Coaching high school hoops seemed the next logical step; first as an assistant for Jim Mueller for nine years, then as the Jeeps’ head coach when Mueller stepped down after the magical ’77 ride, which Church claims “is still the best memory for me in my basketball career.” The Jeeps topped Evansville Central in their first semistate game before bowing out to Terre Haute South, one game from the state finals.

While Church’s teams had some near misses in sectional, like his first year as head coach in ’79, when Southridge clipped the Jeeps 46-44 on two late free throws, the ingredients didn’t all come together until ’84, when the Jeeps got revenge on the Raiders inthe sectional final before cuffing Bedford North Lawrence and Loogootee at regional. The combination of talents “wasn’t the best team that I ever coached,” Church said, “but they had no fear of anybody.”

Or the limelight.

“When we went to the semistate in 1984, a reporter asked me, ‘Do you think your kids are going to be intimidated by this crowd up here at Hulman Center?’” Church recalled. “I said, ‘Evidently, you’ve never been to the Southridge sectional. Or you’ve never been to the Washington regional. But let me answer your question right now. No. Not only do they not have a fear of anybody, but they’re not going to be intimidated by any crowd.’”

The semistate game, a 56-44 loss to Vincennes Lincoln, proved Church’s last game at Dubois. He left for Madison the following year, a three-year coaching stint he succinctly describes as “a nightmare.” He had the administration’s support, but that was about it, it seemed. So he resigned, “but they loved my wife,” Church said with a chuckle. “‘She can stay but he’s got to go.’”

After that, he returned to Clay City to coach his alma mater’s boys team for 10 years and then the girls team for two years after that until his daughter Deidra graduated in 2001.

And then, that was it.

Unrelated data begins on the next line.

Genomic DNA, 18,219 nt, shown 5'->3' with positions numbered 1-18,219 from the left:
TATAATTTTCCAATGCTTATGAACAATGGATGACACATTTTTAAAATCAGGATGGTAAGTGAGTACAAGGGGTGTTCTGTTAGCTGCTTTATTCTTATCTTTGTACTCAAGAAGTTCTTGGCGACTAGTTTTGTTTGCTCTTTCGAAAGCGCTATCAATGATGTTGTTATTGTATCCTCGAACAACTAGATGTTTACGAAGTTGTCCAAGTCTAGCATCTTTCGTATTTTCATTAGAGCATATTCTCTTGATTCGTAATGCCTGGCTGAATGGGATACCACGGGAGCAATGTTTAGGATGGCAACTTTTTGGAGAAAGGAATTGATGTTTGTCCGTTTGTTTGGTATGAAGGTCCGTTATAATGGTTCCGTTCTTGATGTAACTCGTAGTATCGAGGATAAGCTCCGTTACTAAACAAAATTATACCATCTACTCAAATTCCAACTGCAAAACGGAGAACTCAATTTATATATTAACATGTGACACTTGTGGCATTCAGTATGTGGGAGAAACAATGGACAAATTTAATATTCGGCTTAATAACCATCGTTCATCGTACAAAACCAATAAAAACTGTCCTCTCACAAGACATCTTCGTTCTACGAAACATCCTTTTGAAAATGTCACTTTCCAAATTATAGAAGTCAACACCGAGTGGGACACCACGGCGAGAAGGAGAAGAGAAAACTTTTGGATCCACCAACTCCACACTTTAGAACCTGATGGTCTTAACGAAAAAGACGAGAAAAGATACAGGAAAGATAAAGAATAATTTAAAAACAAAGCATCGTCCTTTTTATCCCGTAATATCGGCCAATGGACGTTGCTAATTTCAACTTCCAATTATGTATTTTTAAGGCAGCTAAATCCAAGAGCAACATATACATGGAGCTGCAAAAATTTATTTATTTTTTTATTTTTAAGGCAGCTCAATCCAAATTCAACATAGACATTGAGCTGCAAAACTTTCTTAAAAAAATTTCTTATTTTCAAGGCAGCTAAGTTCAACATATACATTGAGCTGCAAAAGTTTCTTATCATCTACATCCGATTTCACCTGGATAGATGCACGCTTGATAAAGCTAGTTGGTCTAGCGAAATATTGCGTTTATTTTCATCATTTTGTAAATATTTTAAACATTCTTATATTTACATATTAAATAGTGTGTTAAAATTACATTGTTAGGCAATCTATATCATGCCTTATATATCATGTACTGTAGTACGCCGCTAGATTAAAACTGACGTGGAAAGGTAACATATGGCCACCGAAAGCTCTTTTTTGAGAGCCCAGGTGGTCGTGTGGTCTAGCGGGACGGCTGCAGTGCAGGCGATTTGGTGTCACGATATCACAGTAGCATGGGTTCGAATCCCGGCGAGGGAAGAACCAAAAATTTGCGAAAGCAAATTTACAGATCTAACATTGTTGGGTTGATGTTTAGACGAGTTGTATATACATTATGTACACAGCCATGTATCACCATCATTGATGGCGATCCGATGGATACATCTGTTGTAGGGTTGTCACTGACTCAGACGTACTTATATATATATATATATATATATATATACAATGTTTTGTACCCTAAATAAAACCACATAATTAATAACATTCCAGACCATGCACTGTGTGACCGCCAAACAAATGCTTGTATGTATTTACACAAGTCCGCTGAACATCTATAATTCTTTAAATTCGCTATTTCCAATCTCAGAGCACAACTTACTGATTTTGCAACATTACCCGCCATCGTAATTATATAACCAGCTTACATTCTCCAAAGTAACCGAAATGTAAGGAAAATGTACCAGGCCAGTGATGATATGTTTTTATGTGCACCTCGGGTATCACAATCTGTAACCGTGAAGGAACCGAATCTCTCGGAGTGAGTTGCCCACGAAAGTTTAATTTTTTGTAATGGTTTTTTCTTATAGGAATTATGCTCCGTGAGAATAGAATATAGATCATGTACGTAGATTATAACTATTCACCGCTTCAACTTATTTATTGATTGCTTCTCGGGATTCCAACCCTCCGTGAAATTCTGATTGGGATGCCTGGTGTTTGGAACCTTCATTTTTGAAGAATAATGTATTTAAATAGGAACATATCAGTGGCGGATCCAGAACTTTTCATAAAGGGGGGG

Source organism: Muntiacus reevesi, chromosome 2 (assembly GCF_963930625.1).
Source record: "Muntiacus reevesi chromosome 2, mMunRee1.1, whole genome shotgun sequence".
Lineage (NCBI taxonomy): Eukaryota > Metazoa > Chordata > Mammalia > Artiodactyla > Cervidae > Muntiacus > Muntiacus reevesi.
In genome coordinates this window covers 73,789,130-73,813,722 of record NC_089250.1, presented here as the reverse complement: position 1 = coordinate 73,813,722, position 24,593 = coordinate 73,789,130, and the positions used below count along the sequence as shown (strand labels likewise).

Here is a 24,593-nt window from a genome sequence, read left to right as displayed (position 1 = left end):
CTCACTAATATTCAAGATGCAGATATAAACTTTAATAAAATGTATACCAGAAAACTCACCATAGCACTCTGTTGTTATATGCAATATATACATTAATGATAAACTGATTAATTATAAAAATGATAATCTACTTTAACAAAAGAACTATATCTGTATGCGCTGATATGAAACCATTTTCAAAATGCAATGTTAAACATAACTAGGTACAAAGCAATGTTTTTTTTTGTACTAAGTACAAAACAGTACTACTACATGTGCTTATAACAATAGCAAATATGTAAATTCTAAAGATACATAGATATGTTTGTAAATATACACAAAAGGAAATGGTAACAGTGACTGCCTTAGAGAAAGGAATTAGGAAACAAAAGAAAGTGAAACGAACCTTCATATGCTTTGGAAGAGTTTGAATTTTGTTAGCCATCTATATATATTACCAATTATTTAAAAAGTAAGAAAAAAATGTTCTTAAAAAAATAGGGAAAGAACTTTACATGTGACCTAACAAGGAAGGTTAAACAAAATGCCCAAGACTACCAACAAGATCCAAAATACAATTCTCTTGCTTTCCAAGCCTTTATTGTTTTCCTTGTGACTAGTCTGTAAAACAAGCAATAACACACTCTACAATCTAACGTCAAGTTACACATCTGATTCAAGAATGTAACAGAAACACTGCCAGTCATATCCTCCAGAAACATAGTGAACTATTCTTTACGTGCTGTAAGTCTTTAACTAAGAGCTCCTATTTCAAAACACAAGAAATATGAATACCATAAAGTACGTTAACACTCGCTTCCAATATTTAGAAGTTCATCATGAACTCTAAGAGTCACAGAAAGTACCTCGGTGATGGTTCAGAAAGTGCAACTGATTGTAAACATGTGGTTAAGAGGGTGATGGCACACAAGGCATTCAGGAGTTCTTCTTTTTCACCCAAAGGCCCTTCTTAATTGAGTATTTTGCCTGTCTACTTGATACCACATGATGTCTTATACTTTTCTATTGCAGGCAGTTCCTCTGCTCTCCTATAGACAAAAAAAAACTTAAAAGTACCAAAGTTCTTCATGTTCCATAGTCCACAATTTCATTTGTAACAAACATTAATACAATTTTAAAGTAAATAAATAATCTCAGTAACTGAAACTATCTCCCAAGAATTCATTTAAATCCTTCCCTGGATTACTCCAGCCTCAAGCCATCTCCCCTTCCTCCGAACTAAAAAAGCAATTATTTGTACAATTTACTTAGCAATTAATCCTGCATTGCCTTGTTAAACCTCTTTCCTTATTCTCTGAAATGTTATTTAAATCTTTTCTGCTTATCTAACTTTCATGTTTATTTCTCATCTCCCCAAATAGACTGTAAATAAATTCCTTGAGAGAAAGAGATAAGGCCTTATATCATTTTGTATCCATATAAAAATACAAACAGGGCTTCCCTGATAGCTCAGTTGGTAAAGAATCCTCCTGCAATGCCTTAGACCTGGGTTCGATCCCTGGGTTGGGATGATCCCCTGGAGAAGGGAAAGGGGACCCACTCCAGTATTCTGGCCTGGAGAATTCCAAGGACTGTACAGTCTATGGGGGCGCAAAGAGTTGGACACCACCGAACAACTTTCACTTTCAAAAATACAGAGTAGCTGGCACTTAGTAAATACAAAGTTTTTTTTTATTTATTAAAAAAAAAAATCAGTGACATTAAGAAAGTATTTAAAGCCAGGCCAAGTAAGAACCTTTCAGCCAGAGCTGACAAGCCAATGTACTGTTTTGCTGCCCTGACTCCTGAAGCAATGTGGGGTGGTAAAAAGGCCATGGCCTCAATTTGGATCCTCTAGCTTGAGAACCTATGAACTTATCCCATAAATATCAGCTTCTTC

“That was the best way I could have finished my career,” Church said, praising the girls’ work ethic and desire to please. “But you’re not playing in front of bigger crowds, so referees can hear about anything. Their ears were a little more sensitive.”

Church isn’t sure his coarse coaching methods — or similar techniques teaching high school math, for that matter — would fly nowadays. But he’s also relieved to no longer be dealing with “some peripheral things,” either, that seemed to worsen through the years. (Cough, cough, parents.)

Church is old-school. But he also coached before his time, in a sense. While at Dubois, he emphasized the importance of developing a feeder system all the way down to second grade — a concept being valued perhaps now more than ever.

But as he said, life now is pretty sweet. When he and Martha aren’t at the farm or unwinding at their cabin just outside of Celestine, they’re meeting up with their other daughter, Denise, and her husband Mark, the linebackers coach for the Texas A&M football team, and their four granddaughters wherever the Aggies might be playing that Saturday, or visiting Deidra in Fort Collins, Colo., lending John the chance to head back into the mountains.

Sadly, Martha and John lost their son, Douglas, in March, because of blood clots in his lungs.

“We miss him every day,” John said with moist eyes. “But the outpouring of support we got ... it was just overwhelming. You don’t forget that.”

He regrets not giving more credit to his assistant coaches back at Dubois. “They were the backbone,” he said, particularly in the ’84 season. “That was 30 years ago. It feels like just last week.”

Those days were good, but “I’ve got a sweet life,” said Church, once more with that devilish grin. “I don’t want to change it now.”

Contact Joe Jasinski